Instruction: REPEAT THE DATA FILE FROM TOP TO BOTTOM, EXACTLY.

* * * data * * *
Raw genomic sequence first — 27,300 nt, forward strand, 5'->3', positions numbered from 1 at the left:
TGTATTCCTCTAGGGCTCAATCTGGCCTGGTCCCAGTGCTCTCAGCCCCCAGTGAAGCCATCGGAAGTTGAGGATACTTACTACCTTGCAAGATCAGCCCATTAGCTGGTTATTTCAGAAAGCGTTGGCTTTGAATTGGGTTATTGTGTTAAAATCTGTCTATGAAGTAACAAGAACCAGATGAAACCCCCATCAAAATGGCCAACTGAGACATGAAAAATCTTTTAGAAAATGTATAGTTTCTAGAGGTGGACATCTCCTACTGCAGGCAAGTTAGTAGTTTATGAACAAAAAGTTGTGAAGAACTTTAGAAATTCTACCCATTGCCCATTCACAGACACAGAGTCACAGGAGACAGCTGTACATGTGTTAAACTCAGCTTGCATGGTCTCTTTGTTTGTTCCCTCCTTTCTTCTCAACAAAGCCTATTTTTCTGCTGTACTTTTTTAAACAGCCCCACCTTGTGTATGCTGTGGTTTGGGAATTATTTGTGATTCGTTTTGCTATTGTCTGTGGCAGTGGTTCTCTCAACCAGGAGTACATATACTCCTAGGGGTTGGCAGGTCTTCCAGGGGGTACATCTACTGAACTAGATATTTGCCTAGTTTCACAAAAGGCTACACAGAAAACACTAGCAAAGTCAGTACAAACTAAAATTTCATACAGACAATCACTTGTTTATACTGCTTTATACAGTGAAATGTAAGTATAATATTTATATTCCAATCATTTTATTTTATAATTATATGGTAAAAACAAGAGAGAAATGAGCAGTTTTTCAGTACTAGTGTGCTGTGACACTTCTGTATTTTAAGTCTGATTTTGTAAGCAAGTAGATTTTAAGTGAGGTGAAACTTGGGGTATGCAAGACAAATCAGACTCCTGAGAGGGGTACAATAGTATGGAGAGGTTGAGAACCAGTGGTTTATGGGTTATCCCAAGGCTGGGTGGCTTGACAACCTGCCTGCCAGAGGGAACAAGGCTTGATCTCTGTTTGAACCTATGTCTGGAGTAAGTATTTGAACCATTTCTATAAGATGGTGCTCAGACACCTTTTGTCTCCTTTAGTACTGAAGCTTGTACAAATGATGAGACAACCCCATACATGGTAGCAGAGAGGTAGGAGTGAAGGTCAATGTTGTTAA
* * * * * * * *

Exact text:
Raw genomic sequence first — 27,300 nt, forward strand, 5'->3', positions numbered from 1 at the left:
TGTATTCCTCTAGGGCTCAATCTGGCCTGGTCCCAGTGCTCTCAGCCCCCAGTGAAGCCATCGGAAGTTGAGGATACTTACTACCTTGCAAGATCAGCCCATTAGCTGGTTATTTCAGAAAGCGTTGGCTTTGAATTGGGTTATTGTGTTAAAATCTGTCTATGAAGTAACAAGAACCAGATGAAACCCCCATCAAAATGGCCAACTGAGACATGAAAAATCTTTTAGAAAATGTATAGTTTCTAGAGGTGGACATCTCCTACTGCAGGCAAGTTAGTAGTTTATGAACAAAAAGTTGTGAAGAACTTTAGAAATTCTACCCATTGCCCATTCACAGACACAGAGTCACAGGAGACAGCTGTACATGTGTTAAACTCAGCTTGCATGGTCTCTTTGTTTGTTCCCTCCTTTCTTCTCAACAAAGCCTATTTTTCTGCTGTACTTTTTTAAACAGCCCCACCTTGTGTATGCTGTGGTTTGGGAATTATTTGTGATTCGTTTTGCTATTGTCTGTGGCAGTGGTTCTCTCAACCAGGAGTACATATACTCCTAGGGGTTGGCAGGTCTTCCAGGGGGTACATCTACTGAACTAGATATTTGCCTAGTTTCACAAAAGGCTACACAGAAAACACTAGCAAAGTCAGTACAAACTAAAATTTCATACAGACAATCACTTGTTTATACTGCTTTATACAGTGAAATGTAAGTATAATATTTATATTCCAATCATTTTATTTTATAATTATATGGTAAAAACAAGAGAGAAATGAGCAGTTTTTCAGTACTAGTGTGCTGTGACACTTCTGTATTTTAAGTCTGATTTTGTAAGCAAGTAGATTTTAAGTGAGGTGAAACTTGGGGTATGCAAGACAAATCAGACTCCTGAGAGGGGTACAATAGTATGGAGAGGTTGAGAACCAGTGGTTTATGGGTTATCCCAAGGCTGGGTGGCTTGACAACCTGCCTGCCAGAGGGAACAAGGCTTGATCTCTGTTTGAACCTATGTCTGGAGTAAGTATTTGAACCATTTCTATAAGATGGTGCTCAGACACCTTTTGTCTCCTTTAGTACTGAAGCTTGTACAAATGATGAGACAACCCCATACATGGTAGCAGAGAGGTAGGAGTGAAGGTCAATGTTGTTAA